Boston University

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Boston University

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    About

    Boston University was originally founded in 1839 as the Newbury Biblical Institute in Newbury, Vermont. It became the Concord Biblical Institute after a move to New Hampshire in 1847.

    It moved to Massachusetts as the Boston Theological Seminary, and was chartered as Boston University 30 years later in 1869. Even in 1869, all sections of the school besides the actual seminary were religiously neutral, and admitted students of any gender, race or religion – quite progressive for its time. The first woman in America to be awarded a PhD did so at BU in 1877. The first woman admitted to the Boston Bar Association went to BU’s law school.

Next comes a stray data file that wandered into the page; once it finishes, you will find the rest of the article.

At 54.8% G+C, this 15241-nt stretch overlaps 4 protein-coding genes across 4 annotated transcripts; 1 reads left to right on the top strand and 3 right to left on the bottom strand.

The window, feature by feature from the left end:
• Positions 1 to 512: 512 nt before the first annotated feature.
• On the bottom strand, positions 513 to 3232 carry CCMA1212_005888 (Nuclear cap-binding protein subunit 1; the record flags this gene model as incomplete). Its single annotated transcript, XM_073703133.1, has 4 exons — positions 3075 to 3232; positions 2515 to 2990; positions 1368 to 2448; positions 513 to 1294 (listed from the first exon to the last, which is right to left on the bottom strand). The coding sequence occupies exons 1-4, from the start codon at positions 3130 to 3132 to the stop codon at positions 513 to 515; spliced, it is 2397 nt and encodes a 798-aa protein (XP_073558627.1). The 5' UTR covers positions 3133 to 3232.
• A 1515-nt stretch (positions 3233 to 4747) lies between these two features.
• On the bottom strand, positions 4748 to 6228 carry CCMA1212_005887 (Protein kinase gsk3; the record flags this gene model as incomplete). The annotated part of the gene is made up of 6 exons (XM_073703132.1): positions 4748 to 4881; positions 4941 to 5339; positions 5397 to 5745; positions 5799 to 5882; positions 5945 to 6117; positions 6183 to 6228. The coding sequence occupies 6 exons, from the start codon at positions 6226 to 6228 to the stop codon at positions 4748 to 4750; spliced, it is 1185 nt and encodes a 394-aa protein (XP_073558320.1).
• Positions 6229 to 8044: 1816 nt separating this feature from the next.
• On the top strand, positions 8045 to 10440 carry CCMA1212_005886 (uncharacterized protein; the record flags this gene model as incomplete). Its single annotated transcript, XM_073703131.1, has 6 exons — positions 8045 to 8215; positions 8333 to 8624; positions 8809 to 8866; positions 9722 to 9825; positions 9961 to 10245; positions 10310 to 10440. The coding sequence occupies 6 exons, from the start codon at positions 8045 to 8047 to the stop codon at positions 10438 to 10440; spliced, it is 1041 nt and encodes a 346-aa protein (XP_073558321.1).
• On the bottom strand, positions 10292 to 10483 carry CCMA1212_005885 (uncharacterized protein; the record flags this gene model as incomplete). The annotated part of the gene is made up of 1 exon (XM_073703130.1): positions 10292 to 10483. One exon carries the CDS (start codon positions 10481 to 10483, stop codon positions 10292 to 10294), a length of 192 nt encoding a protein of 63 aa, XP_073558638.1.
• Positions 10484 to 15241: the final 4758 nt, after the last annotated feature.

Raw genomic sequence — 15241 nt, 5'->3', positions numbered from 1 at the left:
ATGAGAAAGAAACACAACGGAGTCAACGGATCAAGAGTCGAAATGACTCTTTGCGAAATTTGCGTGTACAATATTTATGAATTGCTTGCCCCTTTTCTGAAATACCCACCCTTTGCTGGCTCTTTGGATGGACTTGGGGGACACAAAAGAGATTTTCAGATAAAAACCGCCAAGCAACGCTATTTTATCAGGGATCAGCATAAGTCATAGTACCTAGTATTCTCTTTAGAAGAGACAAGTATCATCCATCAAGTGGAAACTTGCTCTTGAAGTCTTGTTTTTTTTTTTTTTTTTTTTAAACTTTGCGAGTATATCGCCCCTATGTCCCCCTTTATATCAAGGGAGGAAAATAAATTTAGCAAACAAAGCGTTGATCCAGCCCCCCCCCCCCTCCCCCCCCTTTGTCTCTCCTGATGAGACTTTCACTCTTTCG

It saw many famous students and professors in its early years. Alexander Graham Bell invented the telephone there, and it was the birthplace of the ‘Boston Personalism’ mode of theology.

    Boston University – more commonly referred to as “BU” – is now a major private research university and completely non-sectarian, having divested itself of the seminary in the 20th century.

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